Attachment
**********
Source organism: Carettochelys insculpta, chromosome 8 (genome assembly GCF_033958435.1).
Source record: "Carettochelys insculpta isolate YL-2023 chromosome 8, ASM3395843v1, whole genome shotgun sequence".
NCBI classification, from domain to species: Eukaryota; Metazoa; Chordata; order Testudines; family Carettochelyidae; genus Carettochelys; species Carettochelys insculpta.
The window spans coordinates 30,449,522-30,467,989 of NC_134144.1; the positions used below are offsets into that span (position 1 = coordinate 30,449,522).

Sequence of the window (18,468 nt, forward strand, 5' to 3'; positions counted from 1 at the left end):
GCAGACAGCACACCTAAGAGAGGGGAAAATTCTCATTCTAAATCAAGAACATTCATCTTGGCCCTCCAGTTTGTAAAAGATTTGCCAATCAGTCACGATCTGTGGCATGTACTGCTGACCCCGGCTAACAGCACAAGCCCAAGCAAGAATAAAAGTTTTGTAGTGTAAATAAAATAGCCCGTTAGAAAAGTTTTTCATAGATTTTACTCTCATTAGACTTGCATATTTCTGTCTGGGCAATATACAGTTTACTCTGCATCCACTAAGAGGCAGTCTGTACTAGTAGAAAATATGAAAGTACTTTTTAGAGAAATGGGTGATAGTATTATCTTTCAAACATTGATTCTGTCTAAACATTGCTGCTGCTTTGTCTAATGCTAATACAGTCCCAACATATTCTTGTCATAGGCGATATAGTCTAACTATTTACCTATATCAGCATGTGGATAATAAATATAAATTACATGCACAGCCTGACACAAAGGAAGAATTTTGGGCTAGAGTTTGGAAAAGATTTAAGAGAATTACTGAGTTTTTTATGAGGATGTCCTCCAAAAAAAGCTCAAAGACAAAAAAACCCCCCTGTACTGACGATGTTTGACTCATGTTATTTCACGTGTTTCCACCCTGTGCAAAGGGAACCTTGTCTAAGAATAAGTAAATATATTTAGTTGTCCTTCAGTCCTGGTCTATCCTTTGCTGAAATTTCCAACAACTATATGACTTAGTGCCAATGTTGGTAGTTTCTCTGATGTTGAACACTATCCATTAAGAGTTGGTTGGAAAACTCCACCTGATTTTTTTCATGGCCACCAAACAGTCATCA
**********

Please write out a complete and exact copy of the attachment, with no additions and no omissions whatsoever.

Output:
Source organism: Carettochelys insculpta, chromosome 8 (genome assembly GCF_033958435.1).
Source record: "Carettochelys insculpta isolate YL-2023 chromosome 8, ASM3395843v1, whole genome shotgun sequence".
NCBI classification, from domain to species: Eukaryota; Metazoa; Chordata; order Testudines; family Carettochelyidae; genus Carettochelys; species Carettochelys insculpta.
The window spans coordinates 30,449,522-30,467,989 of NC_134144.1; the positions used below are offsets into that span (position 1 = coordinate 30,449,522).

Sequence of the window (18,468 nt, forward strand, 5' to 3'; positions counted from 1 at the left end):
GCAGACAGCACACCTAAGAGAGGGGAAAATTCTCATTCTAAATCAAGAACATTCATCTTGGCCCTCCAGTTTGTAAAAGATTTGCCAATCAGTCACGATCTGTGGCATGTACTGCTGACCCCGGCTAACAGCACAAGCCCAAGCAAGAATAAAAGTTTTGTAGTGTAAATAAAATAGCCCGTTAGAAAAGTTTTTCATAGATTTTACTCTCATTAGACTTGCATATTTCTGTCTGGGCAATATACAGTTTACTCTGCATCCACTAAGAGGCAGTCTGTACTAGTAGAAAATATGAAAGTACTTTTTAGAGAAATGGGTGATAGTATTATCTTTCAAACATTGATTCTGTCTAAACATTGCTGCTGCTTTGTCTAATGCTAATACAGTCCCAACATATTCTTGTCATAGGCGATATAGTCTAACTATTTACCTATATCAGCATGTGGATAATAAATATAAATTACATGCACAGCCTGACACAAAGGAAGAATTTTGGGCTAGAGTTTGGAAAAGATTTAAGAGAATTACTGAGTTTTTTATGAGGATGTCCTCCAAAAAAAGCTCAAAGACAAAAAAACCCCCCTGTACTGACGATGTTTGACTCATGTTATTTCACGTGTTTCCACCCTGTGCAAAGGGAACCTTGTCTAAGAATAAGTAAATATATTTAGTTGTCCTTCAGTCCTGGTCTATCCTTTGCTGAAATTTCCAACAACTATATGACTTAGTGCCAATGTTGGTAGTTTCTCTGATGTTGAACACTATCCATTAAGAGTTGGTTGGAAAACTCCACCTGATTTTTTTCATGGCCACCAAACAGTCATCA